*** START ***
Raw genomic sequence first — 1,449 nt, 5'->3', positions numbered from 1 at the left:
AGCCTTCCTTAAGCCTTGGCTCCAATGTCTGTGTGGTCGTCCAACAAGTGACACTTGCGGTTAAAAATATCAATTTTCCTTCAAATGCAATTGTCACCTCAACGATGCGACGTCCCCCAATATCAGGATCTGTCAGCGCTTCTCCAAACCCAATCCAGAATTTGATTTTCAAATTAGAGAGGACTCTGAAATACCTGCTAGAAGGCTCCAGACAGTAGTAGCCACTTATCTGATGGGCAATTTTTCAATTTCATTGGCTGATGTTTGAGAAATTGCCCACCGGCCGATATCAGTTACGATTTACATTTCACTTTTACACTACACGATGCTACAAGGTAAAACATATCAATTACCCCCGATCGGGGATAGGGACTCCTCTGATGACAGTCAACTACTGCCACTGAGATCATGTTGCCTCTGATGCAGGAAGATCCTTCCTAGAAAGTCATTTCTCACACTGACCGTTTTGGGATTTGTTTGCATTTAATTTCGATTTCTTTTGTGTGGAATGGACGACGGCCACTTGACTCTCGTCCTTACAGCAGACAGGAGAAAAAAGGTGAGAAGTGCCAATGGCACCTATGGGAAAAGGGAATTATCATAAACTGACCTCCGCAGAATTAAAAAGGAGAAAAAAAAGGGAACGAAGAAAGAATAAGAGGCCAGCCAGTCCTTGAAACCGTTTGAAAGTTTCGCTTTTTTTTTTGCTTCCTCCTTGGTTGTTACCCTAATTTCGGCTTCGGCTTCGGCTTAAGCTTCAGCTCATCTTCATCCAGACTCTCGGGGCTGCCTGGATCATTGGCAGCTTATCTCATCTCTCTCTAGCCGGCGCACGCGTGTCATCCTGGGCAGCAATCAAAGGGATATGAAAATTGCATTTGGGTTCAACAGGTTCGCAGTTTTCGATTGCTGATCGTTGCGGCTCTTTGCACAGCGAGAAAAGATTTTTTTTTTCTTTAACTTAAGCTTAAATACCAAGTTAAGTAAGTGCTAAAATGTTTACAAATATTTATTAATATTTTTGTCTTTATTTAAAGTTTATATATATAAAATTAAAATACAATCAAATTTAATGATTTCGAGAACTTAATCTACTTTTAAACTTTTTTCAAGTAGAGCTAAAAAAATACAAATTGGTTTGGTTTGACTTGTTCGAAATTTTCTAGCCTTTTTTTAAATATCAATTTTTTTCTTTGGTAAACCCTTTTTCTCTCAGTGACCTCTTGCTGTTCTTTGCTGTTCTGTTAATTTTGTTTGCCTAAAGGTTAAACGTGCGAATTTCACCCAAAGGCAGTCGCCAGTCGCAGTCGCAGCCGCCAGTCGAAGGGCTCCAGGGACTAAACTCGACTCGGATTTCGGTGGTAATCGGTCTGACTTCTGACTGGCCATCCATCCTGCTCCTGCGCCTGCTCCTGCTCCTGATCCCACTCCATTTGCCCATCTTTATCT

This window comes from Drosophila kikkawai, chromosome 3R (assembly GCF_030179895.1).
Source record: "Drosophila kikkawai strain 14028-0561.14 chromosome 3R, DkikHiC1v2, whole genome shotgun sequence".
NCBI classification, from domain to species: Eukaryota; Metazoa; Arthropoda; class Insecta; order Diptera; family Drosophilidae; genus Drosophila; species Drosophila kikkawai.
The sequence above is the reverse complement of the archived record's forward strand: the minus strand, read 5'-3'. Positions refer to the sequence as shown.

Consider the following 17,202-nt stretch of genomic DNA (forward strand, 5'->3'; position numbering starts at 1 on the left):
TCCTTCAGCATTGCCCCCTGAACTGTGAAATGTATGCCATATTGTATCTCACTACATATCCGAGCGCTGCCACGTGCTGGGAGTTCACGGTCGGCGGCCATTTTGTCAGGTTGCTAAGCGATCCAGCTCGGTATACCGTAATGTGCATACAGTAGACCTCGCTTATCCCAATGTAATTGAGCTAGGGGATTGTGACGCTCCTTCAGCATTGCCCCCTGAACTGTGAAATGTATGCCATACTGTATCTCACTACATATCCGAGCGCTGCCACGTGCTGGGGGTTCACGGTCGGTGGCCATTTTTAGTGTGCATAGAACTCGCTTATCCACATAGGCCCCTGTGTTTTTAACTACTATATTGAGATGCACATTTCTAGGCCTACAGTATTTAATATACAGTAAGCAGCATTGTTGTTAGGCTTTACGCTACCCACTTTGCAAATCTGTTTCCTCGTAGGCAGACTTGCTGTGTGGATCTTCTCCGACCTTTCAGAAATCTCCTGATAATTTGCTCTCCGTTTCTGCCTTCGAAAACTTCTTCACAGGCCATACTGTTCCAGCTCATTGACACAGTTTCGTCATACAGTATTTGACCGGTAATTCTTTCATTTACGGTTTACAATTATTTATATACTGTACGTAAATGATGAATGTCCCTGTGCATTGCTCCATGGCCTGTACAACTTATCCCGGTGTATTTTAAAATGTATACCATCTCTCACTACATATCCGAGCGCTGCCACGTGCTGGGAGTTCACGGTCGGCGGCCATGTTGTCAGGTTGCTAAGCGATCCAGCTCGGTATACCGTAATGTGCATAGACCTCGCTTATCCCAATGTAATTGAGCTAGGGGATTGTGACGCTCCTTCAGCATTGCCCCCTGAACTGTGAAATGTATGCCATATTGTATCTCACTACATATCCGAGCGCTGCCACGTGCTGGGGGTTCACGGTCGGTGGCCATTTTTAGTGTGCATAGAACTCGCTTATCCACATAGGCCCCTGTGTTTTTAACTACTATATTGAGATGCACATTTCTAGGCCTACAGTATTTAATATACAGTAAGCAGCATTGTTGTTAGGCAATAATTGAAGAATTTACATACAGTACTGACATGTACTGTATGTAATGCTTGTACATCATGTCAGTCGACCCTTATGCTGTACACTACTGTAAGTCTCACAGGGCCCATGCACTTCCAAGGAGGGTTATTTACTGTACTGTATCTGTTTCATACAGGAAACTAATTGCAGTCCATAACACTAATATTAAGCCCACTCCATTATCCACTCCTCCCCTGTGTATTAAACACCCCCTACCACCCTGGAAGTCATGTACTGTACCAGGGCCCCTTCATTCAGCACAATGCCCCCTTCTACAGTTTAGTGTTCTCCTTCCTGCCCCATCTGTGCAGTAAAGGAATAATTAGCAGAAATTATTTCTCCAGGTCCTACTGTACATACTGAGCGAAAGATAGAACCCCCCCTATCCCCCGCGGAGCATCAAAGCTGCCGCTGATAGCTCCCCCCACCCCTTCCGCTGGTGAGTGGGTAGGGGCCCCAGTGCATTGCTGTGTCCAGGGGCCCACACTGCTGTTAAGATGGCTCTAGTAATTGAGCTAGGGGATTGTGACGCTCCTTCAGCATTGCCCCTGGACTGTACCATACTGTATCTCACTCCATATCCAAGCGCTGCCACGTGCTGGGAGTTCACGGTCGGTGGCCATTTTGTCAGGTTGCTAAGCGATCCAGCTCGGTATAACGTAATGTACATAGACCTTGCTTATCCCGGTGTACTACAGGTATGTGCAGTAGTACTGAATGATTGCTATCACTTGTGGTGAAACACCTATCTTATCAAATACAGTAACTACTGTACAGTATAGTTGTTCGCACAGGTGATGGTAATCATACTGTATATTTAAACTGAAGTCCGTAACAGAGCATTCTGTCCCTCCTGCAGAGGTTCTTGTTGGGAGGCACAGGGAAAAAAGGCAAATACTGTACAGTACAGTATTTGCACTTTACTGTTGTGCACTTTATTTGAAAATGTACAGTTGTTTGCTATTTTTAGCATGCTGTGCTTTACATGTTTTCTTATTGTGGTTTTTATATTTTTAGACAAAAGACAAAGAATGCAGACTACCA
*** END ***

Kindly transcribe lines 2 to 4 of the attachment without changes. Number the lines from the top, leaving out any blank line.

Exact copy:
AGCCTTCCTTAAGCCTTGGCTCCAATGTCTGTGTGGTCGTCCAACAAGTGACACTTGCGGTTAAAAATATCAATTTTCCTTCAAATGCAATTGTCACCTCAACGATGCGACGTCCCCCAATATCAGGATCTGTCAGCGCTTCTCCAAACCCAATCCAGAATTTGATTTTCAAATTAGAGAGGACTCTGAAATACCTGCTAGAAGGCTCCAGACAGTAGTAGCCACTTATCTGATGGGCAATTTTTCAATTTCATTGGCTGATGTTTGAGAAATTGCCCACCGGCCGATATCAGTTACGATTTACATTTCACTTTTACACTACACGATGCTACAAGGTAAAACATATCAATTACCCCCGATCGGGGATAGGGACTCCTCTGATGACAGTCAACTACTGCCACTGAGATCATGTTGCCTCTGATGCAGGAAGATCCTTCCTAGAAAGTCATTTCTCACACTGACCGTTTTGGGATTTGTTTGCATTTAATTTCGATTTCTTTTGTGTGGAATGGACGACGGCCACTTGACTCTCGTCCTTACAGCAGACAGGAGAAAAAAGGTGAGAAGTGCCAATGGCACCTATGGGAAAAGGGAATTATCATAAACTGACCTCCGCAGAATTAAAAAGGAGAAAAAAAAGGGAACGAAGAAAGAATAAGAGGCCAGCCAGTCCTTGAAACCGTTTGAAAGTTTCGCTTTTTTTTTTGCTTCCTCCTTGGTTGTTACCCTAATTTCGGCTTCGGCTTCGGCTTAAGCTTCAGCTCATCTTCATCCAGACTCTCGGGGCTGCCTGGATCATTGGCAGCTTATCTCATCTCTCTCTAGCCGGCGCACGCGTGTCATCCTGGGCAGCAATCAAAGGGATATGAAAATTGCATTTGGGTTCAACAGGTTCGCAGTTTTCGATTGCTGATCGTTGCGGCTCTTTGCACAGCGAGAAAAGATTTTTTTTTTCTTTAACTTAAGCTTAAATACCAAGTTAAGTAAGTGCTAAAATGTTTACAAATATTTATTAATATTTTTGTCTTTATTTAAAGTTTATATATATAAAATTAAAATACAATCAAATTTAATGATTTCGAGAACTTAATCTACTTTTAAACTTTTTTCAAGTAGAGCTAAAAAAATACAAATTGGTTTGGTTTGACTTGTTCGAAATTTTCTAGCCTTTTTTTAAATATCAATTTTTTTCTTTGGTAAACCCTTTTTCTCTCAGTGACCTCTTGCTGTTCTTTGCTGTTCTGTTAATTTTGTTTGCCTAAAGGTTAAACGTGCGAATTTCACCCAAAGGCAGTCGCCAGTCGCAGTCGCAGCCGCCAGTCGAAGGGCTCCAGGGACTAAACTCGACTCGGATTTCGGTGGTAATCGGTCTGACTTCTGACTGGCCATCCATCCTGCTCCTGCGCCTGCTCCTGCTCCTGATCCCACTCCATTTGCCCATCTTTATCT

This window comes from Drosophila kikkawai, chromosome 3R (assembly GCF_030179895.1).
Source record: "Drosophila kikkawai strain 14028-0561.14 chromosome 3R, DkikHiC1v2, whole genome shotgun sequence".